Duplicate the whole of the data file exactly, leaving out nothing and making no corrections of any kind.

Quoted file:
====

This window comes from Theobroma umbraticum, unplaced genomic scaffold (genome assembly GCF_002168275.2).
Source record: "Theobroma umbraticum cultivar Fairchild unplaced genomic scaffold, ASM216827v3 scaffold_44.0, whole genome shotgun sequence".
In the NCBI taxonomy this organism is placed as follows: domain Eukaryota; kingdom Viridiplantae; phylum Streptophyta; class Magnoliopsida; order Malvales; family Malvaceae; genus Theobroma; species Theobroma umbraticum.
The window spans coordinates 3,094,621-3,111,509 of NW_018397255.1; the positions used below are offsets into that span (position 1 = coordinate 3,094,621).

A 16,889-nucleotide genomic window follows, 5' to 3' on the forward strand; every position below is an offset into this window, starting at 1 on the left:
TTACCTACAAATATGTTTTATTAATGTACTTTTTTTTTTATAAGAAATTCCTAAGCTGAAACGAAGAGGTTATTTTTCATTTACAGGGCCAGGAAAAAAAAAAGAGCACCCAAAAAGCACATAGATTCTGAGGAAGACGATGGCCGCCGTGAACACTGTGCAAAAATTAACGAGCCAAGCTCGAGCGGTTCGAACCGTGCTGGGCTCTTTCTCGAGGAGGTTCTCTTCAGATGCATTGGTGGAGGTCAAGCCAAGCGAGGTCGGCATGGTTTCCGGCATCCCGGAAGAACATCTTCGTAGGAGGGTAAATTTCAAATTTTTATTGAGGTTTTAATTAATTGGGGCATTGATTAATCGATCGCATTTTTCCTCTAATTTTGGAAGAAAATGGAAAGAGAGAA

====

This window comes from Theobroma umbraticum, unplaced genomic scaffold (genome assembly GCF_002168275.2).
Source record: "Theobroma umbraticum cultivar Fairchild unplaced genomic scaffold, ASM216827v3 scaffold_44.0, whole genome shotgun sequence".
In the NCBI taxonomy this organism is placed as follows: domain Eukaryota; kingdom Viridiplantae; phylum Streptophyta; class Magnoliopsida; order Malvales; family Malvaceae; genus Theobroma; species Theobroma umbraticum.
The window spans coordinates 3,094,621-3,111,509 of NW_018397255.1; the positions used below are offsets into that span (position 1 = coordinate 3,094,621).

A 16,889-nucleotide genomic window follows, 5' to 3' on the forward strand; every position below is an offset into this window, starting at 1 on the left:
TTACCTACAAATATGTTTTATTAATGTACTTTTTTTTTTATAAGAAATTCCTAAGCTGAAACGAAGAGGTTATTTTTCATTTACAGGGCCAGGAAAAAAAAAAGAGCACCCAAAAAGCACATAGATTCTGAGGAAGACGATGGCCGCCGTGAACACTGTGCAAAAATTAACGAGCCAAGCTCGAGCGGTTCGAACCGTGCTGGGCTCTTTCTCGAGGAGGTTCTCTTCAGATGCATTGGTGGAGGTCAAGCCAAGCGAGGTCGGCATGGTTTCCGGCATCCCGGAAGAACATCTTCGTAGGAGGGTAAATTTCAAATTTTTATTGAGGTTTTAATTAATTGGGGCATTGATTAATCGATCGCATTTTTCCTCTAATTTTGGAAGAAAATGGAAAGAGAGAA